5 Most Common Health Issues Pugs Have

Pugs are certainly one of the cutest dog breeds out there. They also have a great temperament, they are good with kids, an optimal choice for people living in apartments, making it an overall excellent pet for anyone. Of course, pugs wouldn’t mind living in a house with a backyard. That is always a plus. However, if you get a pug, there’s one thing you will have to worry about and that is their health. Since pugs are a mix of breeds, they come with a set of common health issues.

So, if you are getting a pug for yourself, it is best that you first learn of these common health issues so you can be ready in the future if anything happens. Also, this knowledge should also help you decide whether you really want a dog breed such as this one. It is quite a big responsibility.

Not to prolong any further, here are those most common health issues you can find in pugs.

1. Breathing/Respiratory Issues

img source: telegraph.co.uk

One thing you will immediately notice even with a puppy pug is their difficulty breathing. Often you will hear it struggling to take a breath and will usually start gasping and breathing through the mouth.

This is a common issue because the pug today is very different from the original breed one century ago. After too much mixing with other breeds, pugs now have a much shorter muzzle and smaller skull which results in an obstruction of proper airflow. This is a problem with all dogs that have a short muzzle, but since pugs are so small, it’s even more difficult for them to breathe.

It sounds like a big problem at first and you might be scared when you notice your puppy struggling to breathe, but usually, there is nothing to worry about.

Of course, if you notice that the symptoms are worsening, you should probably take your dog to the vet. Sometimes, surgery may be required to help alleviate the problem, but that’s not the case most of the time.

To keep your pug happy, cut down on exercising, make sure you provide enough freshwater and avoid staying too long out in the hot sun. This doesn’t mean that you should stop your dog from having fun either. If it feels comfortable enough to continue playing, let it have its fun.

2. Cherry Eye

img source: wikimedia.org

This is not a very frequent issue with dogs, but it is pretty popular with pugs, so make sure you are on the lookout for any issues related to their eyes.

But, spotting cherry eye is not going to be difficult at all because it is a very obvious disorder. It is called cherry eye because the third eyelid comes out over the dog’s eye which is pink – hence the name.

The primary purpose of that third eyelid is to secrete tears. But, in pugs, the eyelid can easily get irritated, causing it to expand, enlarge and even flip over. Once it gets large enough it can cover half of your dog’s eye.

This kind of irritation isn’t too dangerous, but you still have to take your pug to the vet to alleviate the problem.

How this health issue should be resolved depends on the situation. Sometimes, the cherry eye can be pushed back after a few days of treatment with eye drops. But, a lot of times the solution is surgical removal or replacement.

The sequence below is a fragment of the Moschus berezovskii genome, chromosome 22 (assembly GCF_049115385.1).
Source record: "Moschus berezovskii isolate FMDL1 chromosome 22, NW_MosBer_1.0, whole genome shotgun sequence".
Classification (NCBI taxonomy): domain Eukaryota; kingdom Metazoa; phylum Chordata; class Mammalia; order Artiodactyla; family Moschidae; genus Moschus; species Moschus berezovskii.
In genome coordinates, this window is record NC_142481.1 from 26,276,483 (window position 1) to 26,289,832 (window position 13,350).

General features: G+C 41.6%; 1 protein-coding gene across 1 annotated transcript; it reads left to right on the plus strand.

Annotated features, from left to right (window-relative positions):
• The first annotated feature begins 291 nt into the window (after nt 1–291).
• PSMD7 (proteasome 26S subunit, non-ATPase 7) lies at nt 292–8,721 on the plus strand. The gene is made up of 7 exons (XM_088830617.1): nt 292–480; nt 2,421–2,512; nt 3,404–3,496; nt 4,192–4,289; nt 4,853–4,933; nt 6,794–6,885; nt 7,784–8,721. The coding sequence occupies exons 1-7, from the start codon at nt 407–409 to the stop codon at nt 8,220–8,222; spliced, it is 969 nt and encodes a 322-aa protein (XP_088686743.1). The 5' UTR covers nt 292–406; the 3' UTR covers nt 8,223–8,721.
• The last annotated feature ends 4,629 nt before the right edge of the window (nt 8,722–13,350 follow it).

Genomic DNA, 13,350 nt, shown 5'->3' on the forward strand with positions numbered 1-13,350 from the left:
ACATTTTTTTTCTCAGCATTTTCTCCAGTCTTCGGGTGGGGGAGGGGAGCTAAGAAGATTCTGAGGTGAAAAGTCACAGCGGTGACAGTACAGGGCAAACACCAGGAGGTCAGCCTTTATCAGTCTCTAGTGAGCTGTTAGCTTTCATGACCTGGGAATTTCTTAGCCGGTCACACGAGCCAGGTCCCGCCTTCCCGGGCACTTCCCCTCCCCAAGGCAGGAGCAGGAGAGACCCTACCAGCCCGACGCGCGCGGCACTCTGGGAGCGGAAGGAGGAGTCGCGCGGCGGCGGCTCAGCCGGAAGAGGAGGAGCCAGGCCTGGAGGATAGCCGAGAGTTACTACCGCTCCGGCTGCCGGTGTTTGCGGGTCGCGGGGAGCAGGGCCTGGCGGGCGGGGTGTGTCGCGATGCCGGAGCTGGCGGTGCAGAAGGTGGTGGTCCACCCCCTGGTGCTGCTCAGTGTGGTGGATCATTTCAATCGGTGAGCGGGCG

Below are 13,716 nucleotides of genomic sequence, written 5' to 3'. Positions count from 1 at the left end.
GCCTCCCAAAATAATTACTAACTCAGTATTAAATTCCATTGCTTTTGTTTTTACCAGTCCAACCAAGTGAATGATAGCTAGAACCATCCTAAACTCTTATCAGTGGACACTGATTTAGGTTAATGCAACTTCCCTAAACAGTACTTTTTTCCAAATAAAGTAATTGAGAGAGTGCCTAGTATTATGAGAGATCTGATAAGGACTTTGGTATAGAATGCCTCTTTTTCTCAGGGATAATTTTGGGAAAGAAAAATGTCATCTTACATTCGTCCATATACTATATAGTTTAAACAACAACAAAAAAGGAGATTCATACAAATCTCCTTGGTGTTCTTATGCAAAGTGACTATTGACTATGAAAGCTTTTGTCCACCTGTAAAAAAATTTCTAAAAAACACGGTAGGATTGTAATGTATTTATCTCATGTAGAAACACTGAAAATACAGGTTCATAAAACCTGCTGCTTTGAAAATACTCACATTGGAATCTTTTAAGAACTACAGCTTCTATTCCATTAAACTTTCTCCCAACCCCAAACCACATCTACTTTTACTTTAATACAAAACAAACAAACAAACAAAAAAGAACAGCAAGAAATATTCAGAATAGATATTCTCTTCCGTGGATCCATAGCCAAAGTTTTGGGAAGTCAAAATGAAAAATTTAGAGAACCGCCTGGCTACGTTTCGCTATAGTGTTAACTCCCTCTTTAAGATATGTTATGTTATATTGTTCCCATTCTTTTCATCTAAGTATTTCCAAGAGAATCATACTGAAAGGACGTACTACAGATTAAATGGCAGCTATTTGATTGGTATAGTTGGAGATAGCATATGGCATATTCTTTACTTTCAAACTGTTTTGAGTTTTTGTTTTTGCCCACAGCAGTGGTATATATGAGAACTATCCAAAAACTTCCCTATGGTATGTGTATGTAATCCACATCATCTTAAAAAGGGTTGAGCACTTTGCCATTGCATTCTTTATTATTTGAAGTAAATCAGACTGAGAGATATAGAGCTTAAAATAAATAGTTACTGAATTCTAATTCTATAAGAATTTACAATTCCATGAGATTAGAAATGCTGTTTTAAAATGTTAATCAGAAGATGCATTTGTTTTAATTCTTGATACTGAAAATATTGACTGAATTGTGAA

Don’t worry, there’s minimal risk with this kind of surgery. Your pug will be able to live its full lifespan of 12-15 years as reported on PetStruggles.

3. Corneal Ulcers

img source: thepugdiary.com

Another common eye-related health issue with pugs is corneal ulcers. The cornea is a transparent layer at the front, protecting the most vital parts of the eye. This same layer in dogs can also be found in humans and a lot of other animals.

Unfortunately, the cornea in pugs can very easily be damaged. The area that is irritated is referred to as ulcers. Damage or irritation can alter lead to infection or other types of trauma that could further worsen your dog’s health.

The problem is with spotting corneal ulcers. It is not something that you can visually spot, but you can notice it through your dog’s behavior. If you notice constant squinting and a lot more tear secretion that is probably a sign of corneal ulcers.

To resolve this health issue, a trip to the vet is a must. Fortunately, the treatment process is pretty simple. A bit of rest and antibiotic drops and your pug will be as good as new.

Keep in mind, if the issue continues to worsen, surgery might be required. Although, that is rarely the case.

4. Spine problems

img source: catersnews.com

Because of its awful history of breed mixing, the pug has a pretty weak spine overall. That is probably why most pugs are so lazy and avoid too much exercise. It’s the type of dog that enjoys being lazy. But, that’s just how some dogs are.

However, spine problems could expand into something worse.

The main cause of spine issues is weight. And because of that lack of exercising, pugs can quickly gain weight, especially if they are not on a strict diet. So, if you are getting a pug, make sure you follow the diet specified by your vet or by other experienced pug keepers.

The best way to deal with spine health problems is by prevention. Once they appear, it’s difficult to get rid of them. Same as the back problems with humans.

5. Tartar buildup

Most domesticated dogs usually have dental problems at a pretty young age and that’s mostly because of the food we provide. Dog food is great in terms of nutrition, but it’s not great for the teeth.

However, a good breed such as a pug is even more prone to tartar buildup or other dental issues. To avoid these problems, it’s best to clean your dog’s teeth as often as you can.

With these five common health issues pugs have in mind, you will know exactly what to look out for and you will know exactly what to do if your dog gets sick.

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